If we’re lucky, we get that one life-changing friendship. For some, it happens in childhood; for others, it occurs in the college years, when self-discovery is paramount. There are even those who find that connection later in life when they need it the most. Friendships like these are deep, but that means they can be volatile and even destructive. These friendships in this week’s book club aren’t all sunshine and roses, and they don’t follow traditional paths, but they’re instrumental in shaping the women who share them.
1. Remind Me Again What Happened by Joanna Luloff ($27): Claire and her best friend Rachel are closer to sisters than friends, and Claire’s husband Charlie completes the triad. They have a bit of a strange history: Rachel and Charlie were involved in undergrad, and moved to be together in Boston for grad school. Claire was a new and fast friend. Things crumbled for Rachel; her parents died in a car accident, she gets pregnant and decides she doesn’t want the baby or to tell Charlie about it, and eventually, their relationship falls apart. Through it all, Claire takes care of both Rachel and Charlie, all three living together in Rachel’s childhood home. She serves as a sounding board for Rachel’s grief, and when Rachel decides to end things with Charlie, Claire dates and then marries him. You’d think this would be a recipe for a soap opera, but instead, things seem to work.
After Claire and Charlie move to Vermont for Charlie’s job, Claire goes to India for six months as a journalist and contracts Japanese encephalitis from a mosquito bite. Waking up in a Florida hospital and disoriented, she’s missing years off her memory, which she calls “a smudge.” Not knowing why Claire’s turned up in Florida, Rachel and Charlie show up to take care of her in return, bringing her home to piles of photographs and documents gathered to try to kick-start her brain into remembering what has been lost.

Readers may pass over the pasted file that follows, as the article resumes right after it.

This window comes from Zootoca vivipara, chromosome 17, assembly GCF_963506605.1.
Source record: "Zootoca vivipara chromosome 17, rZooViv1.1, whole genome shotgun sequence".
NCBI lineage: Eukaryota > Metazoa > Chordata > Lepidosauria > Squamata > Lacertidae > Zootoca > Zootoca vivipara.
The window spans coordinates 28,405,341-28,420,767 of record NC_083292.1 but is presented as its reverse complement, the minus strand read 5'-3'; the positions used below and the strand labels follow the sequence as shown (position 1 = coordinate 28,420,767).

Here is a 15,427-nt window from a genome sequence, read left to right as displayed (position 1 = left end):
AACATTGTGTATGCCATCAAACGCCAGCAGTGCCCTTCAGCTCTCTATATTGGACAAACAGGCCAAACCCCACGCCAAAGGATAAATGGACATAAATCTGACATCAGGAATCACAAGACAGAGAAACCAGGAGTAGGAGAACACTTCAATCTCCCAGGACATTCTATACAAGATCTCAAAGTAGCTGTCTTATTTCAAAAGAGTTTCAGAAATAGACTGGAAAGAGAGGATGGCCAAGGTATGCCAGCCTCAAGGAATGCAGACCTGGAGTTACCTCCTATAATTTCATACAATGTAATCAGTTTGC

“I had asked Charlie to call her. I needed my best friend, and I wanted an ally. It’s funny what stays and what goes in a malfunctioning brain. I still had — have — my instincts… She is a better friend than I probably deserve.” Told through alternating perspectives, the mystery and the secrets between the three friends are finally revealed. Charlie struggles to deal with the combination of love and revulsion he feels for his changed wife. Rachel remains steadfast, but how much of her past and identity, seen through others, can Claire really trust? Perhaps the situation is more explosive than she thought.
2. The Secrets Between Us by Thrity Umrigar ($28): Bhina, a servant in the Dubash household, considers her employers to be like family; Serabai Dubash’s daughter Dinaz treats her like an aunt, which is great luck in a strict class-based system. Her granddaughter Maya is the only real family she has left, after a lifetime of bitterness from her own relatives: “the torturous deaths of her son-in-law and her daughter, Pooja, to AIDS; on the day when her Gopal left her that life-altering letter before absconding with their son, Amit; and the time before that when Gopal’s foreman had made her sign a piece of paper that cleaved their family in two.” However, “like” family is the operative word, and when Dinaz’s husband impregnates Maya and then suggests an abortion, he’d rather save face by accusing her of stealing money. Bhina’s pride forces her to refuse to return, though she’s at a loss over how she will provide for Maya’s college education.